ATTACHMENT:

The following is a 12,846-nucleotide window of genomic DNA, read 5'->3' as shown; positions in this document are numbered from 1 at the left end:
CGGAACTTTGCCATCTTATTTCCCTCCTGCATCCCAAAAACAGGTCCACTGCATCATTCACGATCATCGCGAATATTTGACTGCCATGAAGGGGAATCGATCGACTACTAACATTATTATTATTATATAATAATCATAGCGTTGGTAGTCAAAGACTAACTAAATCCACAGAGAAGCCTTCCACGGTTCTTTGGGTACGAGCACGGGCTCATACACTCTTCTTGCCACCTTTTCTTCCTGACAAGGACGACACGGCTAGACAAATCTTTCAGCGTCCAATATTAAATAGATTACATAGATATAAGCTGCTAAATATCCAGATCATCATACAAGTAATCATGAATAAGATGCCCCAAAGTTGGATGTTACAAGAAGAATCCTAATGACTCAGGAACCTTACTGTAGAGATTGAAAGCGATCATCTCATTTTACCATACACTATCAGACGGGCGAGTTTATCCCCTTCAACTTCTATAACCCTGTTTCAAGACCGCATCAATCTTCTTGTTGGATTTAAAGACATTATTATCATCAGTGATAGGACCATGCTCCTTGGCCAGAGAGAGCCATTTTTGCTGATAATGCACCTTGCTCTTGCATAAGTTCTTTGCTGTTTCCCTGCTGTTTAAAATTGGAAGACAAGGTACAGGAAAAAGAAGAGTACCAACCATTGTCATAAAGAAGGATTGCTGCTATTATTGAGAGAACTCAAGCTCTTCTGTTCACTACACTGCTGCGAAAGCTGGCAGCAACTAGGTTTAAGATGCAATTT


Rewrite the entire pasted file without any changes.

The following is a 12,846-nucleotide window of genomic DNA, read 5'->3' as shown; positions in this document are numbered from 1 at the left end:
CGGAACTTTGCCATCTTATTTCCCTCCTGCATCCCAAAAACAGGTCCACTGCATCATTCACGATCATCGCGAATATTTGACTGCCATGAAGGGGAATCGATCGACTACTAACATTATTATTATTATATAATAATCATAGCGTTGGTAGTCAAAGACTAACTAAATCCACAGAGAAGCCTTCCACGGTTCTTTGGGTACGAGCACGGGCTCATACACTCTTCTTGCCACCTTTTCTTCCTGACAAGGACGACACGGCTAGACAAATCTTTCAGCGTCCAATATTAAATAGATTACATAGATATAAGCTGCTAAATATCCAGATCATCATACAAGTAATCATGAATAAGATGCCCCAAAGTTGGATGTTACAAGAAGAATCCTAATGACTCAGGAACCTTACTGTAGAGATTGAAAGCGATCATCTCATTTTACCATACACTATCAGACGGGCGAGTTTATCCCCTTCAACTTCTATAACCCTGTTTCAAGACCGCATCAATCTTCTTGTTGGATTTAAAGACATTATTATCATCAGTGATAGGACCATGCTCCTTGGCCAGAGAGAGCCATTTTTGCTGATAATGCACCTTGCTCTTGCATAAGTTCTTTGCTGTTTCCCTGCTGTTTAAAATTGGAAGACAAGGTACAGGAAAAAGAAGAGTACCAACCATTGTCATAAAGAAGGATTGCTGCTATTATTGAGAGAACTCAAGCTCTTCTGTTCACTACACTGCTGCGAAAGCTGGCAGCAACTAGGTTTAAGATGCAATTT